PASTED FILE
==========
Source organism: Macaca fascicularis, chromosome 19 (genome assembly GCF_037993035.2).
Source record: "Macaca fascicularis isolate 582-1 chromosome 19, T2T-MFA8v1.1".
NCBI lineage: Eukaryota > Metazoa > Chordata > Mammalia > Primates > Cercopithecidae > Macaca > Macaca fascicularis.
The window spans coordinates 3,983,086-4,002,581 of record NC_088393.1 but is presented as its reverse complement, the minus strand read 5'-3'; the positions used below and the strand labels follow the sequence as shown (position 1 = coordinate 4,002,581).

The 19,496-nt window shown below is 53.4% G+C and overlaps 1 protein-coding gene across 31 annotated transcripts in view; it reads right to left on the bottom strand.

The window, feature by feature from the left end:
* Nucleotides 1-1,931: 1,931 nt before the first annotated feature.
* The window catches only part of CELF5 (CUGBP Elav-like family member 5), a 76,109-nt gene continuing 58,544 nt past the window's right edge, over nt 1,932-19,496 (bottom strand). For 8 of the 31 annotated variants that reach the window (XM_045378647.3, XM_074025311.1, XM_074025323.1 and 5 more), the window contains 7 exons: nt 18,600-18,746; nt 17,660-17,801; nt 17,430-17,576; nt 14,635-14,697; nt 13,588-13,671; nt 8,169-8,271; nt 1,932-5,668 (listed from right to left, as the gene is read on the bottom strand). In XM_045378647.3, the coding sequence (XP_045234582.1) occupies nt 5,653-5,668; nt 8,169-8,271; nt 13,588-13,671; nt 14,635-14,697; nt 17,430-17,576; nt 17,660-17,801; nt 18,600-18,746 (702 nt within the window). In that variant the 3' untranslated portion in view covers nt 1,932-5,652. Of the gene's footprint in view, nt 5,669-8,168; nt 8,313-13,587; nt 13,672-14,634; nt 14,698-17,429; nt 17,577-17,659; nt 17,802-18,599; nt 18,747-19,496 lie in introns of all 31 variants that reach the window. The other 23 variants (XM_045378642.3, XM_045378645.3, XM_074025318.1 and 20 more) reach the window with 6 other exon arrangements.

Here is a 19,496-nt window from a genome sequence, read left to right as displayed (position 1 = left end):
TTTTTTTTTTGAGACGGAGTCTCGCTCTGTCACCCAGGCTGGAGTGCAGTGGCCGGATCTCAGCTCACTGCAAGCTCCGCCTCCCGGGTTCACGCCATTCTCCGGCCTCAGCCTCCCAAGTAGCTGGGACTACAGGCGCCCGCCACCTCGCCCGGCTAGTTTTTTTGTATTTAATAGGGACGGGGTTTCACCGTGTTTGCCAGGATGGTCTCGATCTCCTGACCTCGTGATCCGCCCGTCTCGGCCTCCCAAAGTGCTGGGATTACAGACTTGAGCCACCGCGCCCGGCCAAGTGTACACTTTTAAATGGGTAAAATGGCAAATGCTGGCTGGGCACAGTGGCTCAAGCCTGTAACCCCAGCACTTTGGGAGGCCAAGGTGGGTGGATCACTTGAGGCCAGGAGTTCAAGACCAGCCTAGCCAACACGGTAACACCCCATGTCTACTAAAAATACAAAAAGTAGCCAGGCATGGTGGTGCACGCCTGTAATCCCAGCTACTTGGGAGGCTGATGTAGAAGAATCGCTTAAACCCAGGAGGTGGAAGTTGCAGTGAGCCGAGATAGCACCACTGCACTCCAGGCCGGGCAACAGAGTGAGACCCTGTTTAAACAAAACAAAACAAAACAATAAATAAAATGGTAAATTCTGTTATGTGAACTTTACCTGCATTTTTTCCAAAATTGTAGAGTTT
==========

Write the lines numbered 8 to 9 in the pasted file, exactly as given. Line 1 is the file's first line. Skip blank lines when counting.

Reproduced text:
* The window catches only part of CELF5 (CUGBP Elav-like family member 5), a 76,109-nt gene continuing 58,544 nt past the window's right edge, over nt 1,932-19,496 (bottom strand). For 8 of the 31 annotated variants that reach the window (XM_045378647.3, XM_074025311.1, XM_074025323.1 and 5 more), the window contains 7 exons: nt 18,600-18,746; nt 17,660-17,801; nt 17,430-17,576; nt 14,635-14,697; nt 13,588-13,671; nt 8,169-8,271; nt 1,932-5,668 (listed from right to left, as the gene is read on the bottom strand). In XM_045378647.3, the coding sequence (XP_045234582.1) occupies nt 5,653-5,668; nt 8,169-8,271; nt 13,588-13,671; nt 14,635-14,697; nt 17,430-17,576; nt 17,660-17,801; nt 18,600-18,746 (702 nt within the window). In that variant the 3' untranslated portion in view covers nt 1,932-5,652. Of the gene's footprint in view, nt 5,669-8,168; nt 8,313-13,587; nt 13,672-14,634; nt 14,698-17,429; nt 17,577-17,659; nt 17,802-18,599; nt 18,747-19,496 lie in introns of all 31 variants that reach the window. The other 23 variants (XM_045378642.3, XM_045378645.3, XM_074025318.1 and 20 more) reach the window with 6 other exon arrangements.

Here is a 19,496-nt window from a genome sequence, read left to right as displayed (position 1 = left end):